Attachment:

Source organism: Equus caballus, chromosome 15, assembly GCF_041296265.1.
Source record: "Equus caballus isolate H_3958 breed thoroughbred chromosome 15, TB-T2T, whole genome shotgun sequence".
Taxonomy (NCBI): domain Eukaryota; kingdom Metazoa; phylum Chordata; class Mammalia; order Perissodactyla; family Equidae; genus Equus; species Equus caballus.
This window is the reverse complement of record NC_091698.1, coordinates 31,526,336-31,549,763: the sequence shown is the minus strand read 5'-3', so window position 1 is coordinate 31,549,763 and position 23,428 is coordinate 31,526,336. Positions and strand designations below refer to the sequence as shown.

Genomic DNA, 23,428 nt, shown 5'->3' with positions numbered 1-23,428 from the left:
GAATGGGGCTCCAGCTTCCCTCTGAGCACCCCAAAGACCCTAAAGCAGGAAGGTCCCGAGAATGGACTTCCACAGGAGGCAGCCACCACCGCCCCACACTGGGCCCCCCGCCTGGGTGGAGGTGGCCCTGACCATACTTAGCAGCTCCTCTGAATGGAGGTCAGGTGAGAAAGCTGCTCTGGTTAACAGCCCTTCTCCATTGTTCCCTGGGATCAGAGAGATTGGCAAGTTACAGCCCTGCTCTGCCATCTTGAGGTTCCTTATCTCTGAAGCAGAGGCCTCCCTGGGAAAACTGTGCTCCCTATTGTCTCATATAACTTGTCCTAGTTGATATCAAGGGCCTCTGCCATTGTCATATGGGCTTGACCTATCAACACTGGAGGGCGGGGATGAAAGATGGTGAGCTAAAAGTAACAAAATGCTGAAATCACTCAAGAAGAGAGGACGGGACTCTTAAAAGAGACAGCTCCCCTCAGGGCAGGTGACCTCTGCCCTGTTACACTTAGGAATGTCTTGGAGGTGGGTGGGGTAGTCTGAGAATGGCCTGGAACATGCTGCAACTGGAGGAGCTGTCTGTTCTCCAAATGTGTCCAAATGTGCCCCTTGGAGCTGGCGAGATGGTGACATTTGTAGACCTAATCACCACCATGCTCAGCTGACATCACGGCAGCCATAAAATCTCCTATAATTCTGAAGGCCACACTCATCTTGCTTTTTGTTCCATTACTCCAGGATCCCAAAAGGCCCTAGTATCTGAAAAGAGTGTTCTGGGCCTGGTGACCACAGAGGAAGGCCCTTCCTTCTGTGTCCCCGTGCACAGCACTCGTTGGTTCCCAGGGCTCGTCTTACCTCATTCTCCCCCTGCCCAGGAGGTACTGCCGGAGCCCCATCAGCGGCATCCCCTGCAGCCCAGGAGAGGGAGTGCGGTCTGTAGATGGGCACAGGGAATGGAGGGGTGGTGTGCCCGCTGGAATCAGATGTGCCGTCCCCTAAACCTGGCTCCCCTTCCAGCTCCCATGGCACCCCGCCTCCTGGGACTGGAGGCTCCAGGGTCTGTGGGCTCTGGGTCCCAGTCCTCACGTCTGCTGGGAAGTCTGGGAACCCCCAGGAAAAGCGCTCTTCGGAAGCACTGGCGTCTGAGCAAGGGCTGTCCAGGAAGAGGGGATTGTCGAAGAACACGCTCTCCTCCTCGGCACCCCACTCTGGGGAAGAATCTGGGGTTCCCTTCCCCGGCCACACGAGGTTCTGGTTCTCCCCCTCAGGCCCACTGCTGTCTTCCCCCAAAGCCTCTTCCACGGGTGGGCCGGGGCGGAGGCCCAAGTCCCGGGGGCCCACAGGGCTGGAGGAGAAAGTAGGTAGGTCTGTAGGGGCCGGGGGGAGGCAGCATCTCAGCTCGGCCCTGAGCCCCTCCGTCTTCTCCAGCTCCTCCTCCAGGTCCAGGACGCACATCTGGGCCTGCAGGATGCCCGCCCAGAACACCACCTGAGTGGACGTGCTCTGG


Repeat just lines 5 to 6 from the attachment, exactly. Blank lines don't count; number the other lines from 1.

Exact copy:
Genomic DNA, 23,428 nt, shown 5'->3' with positions numbered 1-23,428 from the left:
GAATGGGGCTCCAGCTTCCCTCTGAGCACCCCAAAGACCCTAAAGCAGGAAGGTCCCGAGAATGGACTTCCACAGGAGGCAGCCACCACCGCCCCACACTGGGCCCCCCGCCTGGGTGGAGGTGGCCCTGACCATACTTAGCAGCTCCTCTGAATGGAGGTCAGGTGAGAAAGCTGCTCTGGTTAACAGCCCTTCTCCATTGTTCCCTGGGATCAGAGAGATTGGCAAGTTACAGCCCTGCTCTGCCATCTTGAGGTTCCTTATCTCTGAAGCAGAGGCCTCCCTGGGAAAACTGTGCTCCCTATTGTCTCATATAACTTGTCCTAGTTGATATCAAGGGCCTCTGCCATTGTCATATGGGCTTGACCTATCAACACTGGAGGGCGGGGATGAAAGATGGTGAGCTAAAAGTAACAAAATGCTGAAATCACTCAAGAAGAGAGGACGGGACTCTTAAAAGAGACAGCTCCCCTCAGGGCAGGTGACCTCTGCCCTGTTACACTTAGGAATGTCTTGGAGGTGGGTGGGGTAGTCTGAGAATGGCCTGGAACATGCTGCAACTGGAGGAGCTGTCTGTTCTCCAAATGTGTCCAAATGTGCCCCTTGGAGCTGGCGAGATGGTGACATTTGTAGACCTAATCACCACCATGCTCAGCTGACATCACGGCAGCCATAAAATCTCCTATAATTCTGAAGGCCACACTCATCTTGCTTTTTGTTCCATTACTCCAGGATCCCAAAAGGCCCTAGTATCTGAAAAGAGTGTTCTGGGCCTGGTGACCACAGAGGAAGGCCCTTCCTTCTGTGTCCCCGTGCACAGCACTCGTTGGTTCCCAGGGCTCGTCTTACCTCATTCTCCCCCTGCCCAGGAGGTACTGCCGGAGCCCCATCAGCGGCATCCCCTGCAGCCCAGGAGAGGGAGTGCGGTCTGTAGATGGGCACAGGGAATGGAGGGGTGGTGTGCCCGCTGGAATCAGATGTGCCGTCCCCTAAACCTGGCTCCCCTTCCAGCTCCCATGGCACCCCGCCTCCTGGGACTGGAGGCTCCAGGGTCTGTGGGCTCTGGGTCCCAGTCCTCACGTCTGCTGGGAAGTCTGGGAACCCCCAGGAAAAGCGCTCTTCGGAAGCACTGGCGTCTGAGCAAGGGCTGTCCAGGAAGAGGGGATTGTCGAAGAACACGCTCTCCTCCTCGGCACCCCACTCTGGGGAAGAATCTGGGGTTCCCTTCCCCGGCCACACGAGGTTCTGGTTCTCCCCCTCAGGCCCACTGCTGTCTTCCCCCAAAGCCTCTTCCACGGGTGGGCCGGGGCGGAGGCCCAAGTCCCGGGGGCCCACAGGGCTGGAGGAGAAAGTAGGTAGGTCTGTAGGGGCCGGGGGGAGGCAGCATCTCAGCTCGGCCCTGAGCCCCTCCGTCTTCTCCAGCTCCTCCTCCAGGTCCAGGACGCACATCTGGGCCTGCAGGATGCCCGCCCAGAACACCACCTGAGTGGACGTGCTCTGG